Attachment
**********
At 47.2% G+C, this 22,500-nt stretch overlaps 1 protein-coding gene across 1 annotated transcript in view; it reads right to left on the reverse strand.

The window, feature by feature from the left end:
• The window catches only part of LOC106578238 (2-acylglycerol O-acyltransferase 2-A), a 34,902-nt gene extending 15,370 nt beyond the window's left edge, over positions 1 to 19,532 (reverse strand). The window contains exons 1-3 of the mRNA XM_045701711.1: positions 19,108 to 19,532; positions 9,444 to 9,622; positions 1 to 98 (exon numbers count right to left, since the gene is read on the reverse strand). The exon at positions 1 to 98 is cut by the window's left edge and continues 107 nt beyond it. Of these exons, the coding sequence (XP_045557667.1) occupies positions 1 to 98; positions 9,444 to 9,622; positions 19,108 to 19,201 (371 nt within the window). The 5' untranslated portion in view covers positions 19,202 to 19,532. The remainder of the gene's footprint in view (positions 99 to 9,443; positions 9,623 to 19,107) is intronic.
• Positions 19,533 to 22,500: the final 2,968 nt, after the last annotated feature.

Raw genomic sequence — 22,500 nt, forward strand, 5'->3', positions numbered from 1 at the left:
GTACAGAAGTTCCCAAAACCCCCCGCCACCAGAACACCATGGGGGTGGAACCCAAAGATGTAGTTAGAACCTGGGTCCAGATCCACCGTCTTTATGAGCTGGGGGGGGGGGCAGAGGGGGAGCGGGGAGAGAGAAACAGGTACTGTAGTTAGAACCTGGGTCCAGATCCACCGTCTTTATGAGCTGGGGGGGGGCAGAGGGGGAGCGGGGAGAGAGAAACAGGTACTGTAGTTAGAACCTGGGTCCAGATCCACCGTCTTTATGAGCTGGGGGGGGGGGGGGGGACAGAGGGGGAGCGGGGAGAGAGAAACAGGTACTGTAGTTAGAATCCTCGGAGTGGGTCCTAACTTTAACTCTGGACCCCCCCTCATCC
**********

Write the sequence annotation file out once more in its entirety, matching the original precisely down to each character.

At 47.2% G+C, this 22,500-nt stretch overlaps 1 protein-coding gene across 1 annotated transcript in view; it reads right to left on the reverse strand.

The window, feature by feature from the left end:
• The window catches only part of LOC106578238 (2-acylglycerol O-acyltransferase 2-A), a 34,902-nt gene extending 15,370 nt beyond the window's left edge, over positions 1 to 19,532 (reverse strand). The window contains exons 1-3 of the mRNA XM_045701711.1: positions 19,108 to 19,532; positions 9,444 to 9,622; positions 1 to 98 (exon numbers count right to left, since the gene is read on the reverse strand). The exon at positions 1 to 98 is cut by the window's left edge and continues 107 nt beyond it. Of these exons, the coding sequence (XP_045557667.1) occupies positions 1 to 98; positions 9,444 to 9,622; positions 19,108 to 19,201 (371 nt within the window). The 5' untranslated portion in view covers positions 19,202 to 19,532. The remainder of the gene's footprint in view (positions 99 to 9,443; positions 9,623 to 19,107) is intronic.
• Positions 19,533 to 22,500: the final 2,968 nt, after the last annotated feature.

Raw genomic sequence — 22,500 nt, forward strand, 5'->3', positions numbered from 1 at the left:
GTACAGAAGTTCCCAAAACCCCCCGCCACCAGAACACCATGGGGGTGGAACCCAAAGATGTAGTTAGAACCTGGGTCCAGATCCACCGTCTTTATGAGCTGGGGGGGGGGGCAGAGGGGGAGCGGGGAGAGAGAAACAGGTACTGTAGTTAGAACCTGGGTCCAGATCCACCGTCTTTATGAGCTGGGGGGGGGCAGAGGGGGAGCGGGGAGAGAGAAACAGGTACTGTAGTTAGAACCTGGGTCCAGATCCACCGTCTTTATGAGCTGGGGGGGGGGGGGGGGACAGAGGGGGAGCGGGGAGAGAGAAACAGGTACTGTAGTTAGAATCCTCGGAGTGGGTCCTAACTTTAACTCTGGACCCCCCCTCATCC